Activists seek immigration reform

Roughly 50 people gathered Monday afternoon to call for comprehensive immigration reform during President Barack Obama’s second term.
Roughly 50 people gathered Monday afternoon to call for comprehensive immigration reform during President Barack Obama’s second term. Photo by Monica Disare.

Rougly 50 years after Martin Luther King Jr. made his “I have a dream” speech, “Dreamers” gathered in front of New Haven’s federal courthouse yesterday to rally for comprehensive immigration reform in President Barack Obama’s second term.

About 50 people braved the snow and arrived on the steps of the courthouse at 4 p.m. carrying signs and chanting slogans like “No one is illegal. Stop deporting people.” The rally, which used Martin Luther King Jr. Day and Obama’s inauguration as a cry for widespread immigration reform, was sponsored by activist groups in New Haven including Unidad Latina en Accion, Amistad Catholic Worker, Junta for Progressive Action and the Yale Divinity School Seminarians for a Democratic Society. Those interviewed differed in their priorities for immigration reform, but all voiced hope that the next four years will bring more reform than the last four.

“[Obama] announced that he was going to do immigration reform and … 1.5 million people are still waiting,” said John Lugo, who is involved in Unidad Latina in Accion. “Again he’s promising immigration reform. I feel like he’s going to do it, but we need to push for the people to remind him that we’re going to be here on the streets today and on.”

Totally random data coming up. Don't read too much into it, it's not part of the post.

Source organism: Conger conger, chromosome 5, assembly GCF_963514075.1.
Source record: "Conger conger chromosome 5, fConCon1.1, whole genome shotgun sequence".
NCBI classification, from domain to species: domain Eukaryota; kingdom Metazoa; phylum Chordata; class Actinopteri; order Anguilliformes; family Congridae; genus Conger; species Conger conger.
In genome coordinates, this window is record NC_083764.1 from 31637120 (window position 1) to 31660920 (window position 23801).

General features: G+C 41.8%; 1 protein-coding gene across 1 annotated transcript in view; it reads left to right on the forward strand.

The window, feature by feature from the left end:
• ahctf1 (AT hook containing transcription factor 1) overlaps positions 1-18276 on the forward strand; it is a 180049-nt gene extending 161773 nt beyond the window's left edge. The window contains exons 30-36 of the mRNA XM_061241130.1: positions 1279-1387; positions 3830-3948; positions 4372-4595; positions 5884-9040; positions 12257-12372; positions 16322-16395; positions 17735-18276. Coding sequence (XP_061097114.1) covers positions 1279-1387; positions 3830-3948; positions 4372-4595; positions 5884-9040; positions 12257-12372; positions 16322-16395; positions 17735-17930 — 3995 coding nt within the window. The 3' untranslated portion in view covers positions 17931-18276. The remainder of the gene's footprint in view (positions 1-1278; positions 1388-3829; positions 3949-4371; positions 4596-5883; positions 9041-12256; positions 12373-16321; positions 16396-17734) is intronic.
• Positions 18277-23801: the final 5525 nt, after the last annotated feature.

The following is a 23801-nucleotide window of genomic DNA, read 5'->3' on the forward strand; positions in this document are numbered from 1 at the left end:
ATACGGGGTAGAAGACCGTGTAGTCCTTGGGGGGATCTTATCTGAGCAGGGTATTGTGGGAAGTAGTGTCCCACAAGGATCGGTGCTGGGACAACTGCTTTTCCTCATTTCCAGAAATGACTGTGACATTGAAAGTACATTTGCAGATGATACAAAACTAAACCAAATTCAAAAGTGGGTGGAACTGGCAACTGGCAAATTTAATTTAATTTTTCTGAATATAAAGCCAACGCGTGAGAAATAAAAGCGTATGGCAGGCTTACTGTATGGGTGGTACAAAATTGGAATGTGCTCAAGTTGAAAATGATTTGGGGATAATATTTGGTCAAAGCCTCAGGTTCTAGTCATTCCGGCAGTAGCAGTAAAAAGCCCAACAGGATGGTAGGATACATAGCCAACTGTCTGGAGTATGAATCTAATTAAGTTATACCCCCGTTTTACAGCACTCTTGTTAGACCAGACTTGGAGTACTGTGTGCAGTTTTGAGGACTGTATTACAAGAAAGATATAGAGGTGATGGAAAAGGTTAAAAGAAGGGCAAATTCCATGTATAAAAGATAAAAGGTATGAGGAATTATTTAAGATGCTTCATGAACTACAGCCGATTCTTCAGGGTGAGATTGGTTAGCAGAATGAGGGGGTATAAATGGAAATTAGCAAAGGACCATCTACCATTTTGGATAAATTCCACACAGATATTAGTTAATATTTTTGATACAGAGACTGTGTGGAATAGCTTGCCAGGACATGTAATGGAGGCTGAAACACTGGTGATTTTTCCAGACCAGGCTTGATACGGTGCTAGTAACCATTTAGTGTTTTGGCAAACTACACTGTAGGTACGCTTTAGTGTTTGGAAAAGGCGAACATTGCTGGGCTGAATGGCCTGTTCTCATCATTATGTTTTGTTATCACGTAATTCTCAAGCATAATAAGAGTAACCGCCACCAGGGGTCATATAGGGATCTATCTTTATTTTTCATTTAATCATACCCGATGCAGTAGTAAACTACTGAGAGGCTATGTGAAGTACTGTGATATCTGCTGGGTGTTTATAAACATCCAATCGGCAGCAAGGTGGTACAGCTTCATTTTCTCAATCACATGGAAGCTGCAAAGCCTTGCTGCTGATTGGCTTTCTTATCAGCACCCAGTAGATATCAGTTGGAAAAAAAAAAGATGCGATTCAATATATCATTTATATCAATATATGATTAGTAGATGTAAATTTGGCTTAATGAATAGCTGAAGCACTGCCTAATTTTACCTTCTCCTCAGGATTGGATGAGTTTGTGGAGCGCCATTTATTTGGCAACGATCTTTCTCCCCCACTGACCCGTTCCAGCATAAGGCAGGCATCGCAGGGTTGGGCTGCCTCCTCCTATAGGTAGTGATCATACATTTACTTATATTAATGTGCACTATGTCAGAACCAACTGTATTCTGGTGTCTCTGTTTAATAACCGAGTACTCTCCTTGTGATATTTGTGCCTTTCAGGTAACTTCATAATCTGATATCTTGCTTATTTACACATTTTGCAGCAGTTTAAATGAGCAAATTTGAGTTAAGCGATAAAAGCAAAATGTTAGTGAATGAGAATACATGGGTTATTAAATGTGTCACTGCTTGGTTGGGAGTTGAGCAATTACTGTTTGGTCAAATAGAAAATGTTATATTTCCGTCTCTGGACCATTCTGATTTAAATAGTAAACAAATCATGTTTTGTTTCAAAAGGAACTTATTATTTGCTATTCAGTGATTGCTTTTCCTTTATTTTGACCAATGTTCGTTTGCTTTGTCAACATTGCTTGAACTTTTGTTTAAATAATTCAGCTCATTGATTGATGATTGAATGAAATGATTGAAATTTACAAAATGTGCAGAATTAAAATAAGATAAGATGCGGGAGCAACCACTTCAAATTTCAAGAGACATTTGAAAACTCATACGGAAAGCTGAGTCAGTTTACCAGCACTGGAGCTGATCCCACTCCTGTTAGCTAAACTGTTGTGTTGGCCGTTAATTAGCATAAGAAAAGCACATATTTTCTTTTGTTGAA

The past four years have been somewhat of a disappointment for those hoping for immigration reform in the United States. According to the Migration Policy Institute, the Obama administration has spent more money on regulating, detaining and deporting immigrants than it did on all other forms of law enforcement combined. One of the most controversial immigration policies of the Obama administration is the Secure Communities program, which is designed to deport violent criminals but has been criticized for unnecessarily targeting those who were never convicted of a felony.

Those interviewed at the rally said they are hopeful that the next four years will bring about different immigration reform policies. Jordan Scruggs DIV ’15, a members of Seminarians for a Democratic Society, an activist group composed of Yale Divinity School students, said she hopes there are changes to Secure Communities so that people like Josemaria Islas, who sparked an outcry in the immigrant community after being detained as a nonviolent undocumented worker, will not be affected by the program. Juan Diaz ’15, a member of MEChA, a student activist organization at Yale, said he would like to see a legal pathway to citizenship created.

Mark Colville, who has been involved in Amistad Catholic Worker, a community center that serves breakfast and lunch and sometimes provides people with a place to stay, said he observes first hand the difficulties immigrants face. “Pain is something we see on an everyday basis,” Colville said, adding that he wishes the people who made immigration laws “had a connection with that pain because they really would approach it in a more sane way, and in a more humane way.”

As the snow continued to fall, people kept waving their signs, sharing their stories and calling for change. “Basic reform is about accomplishing the dream that Martin Luther King taught us to dream about,” said Gregory Williams DIV ’15, a Divinity School student involved in Seminarians for a Democratic Society.

Secure Communities was implemented statewide Feb. 22.

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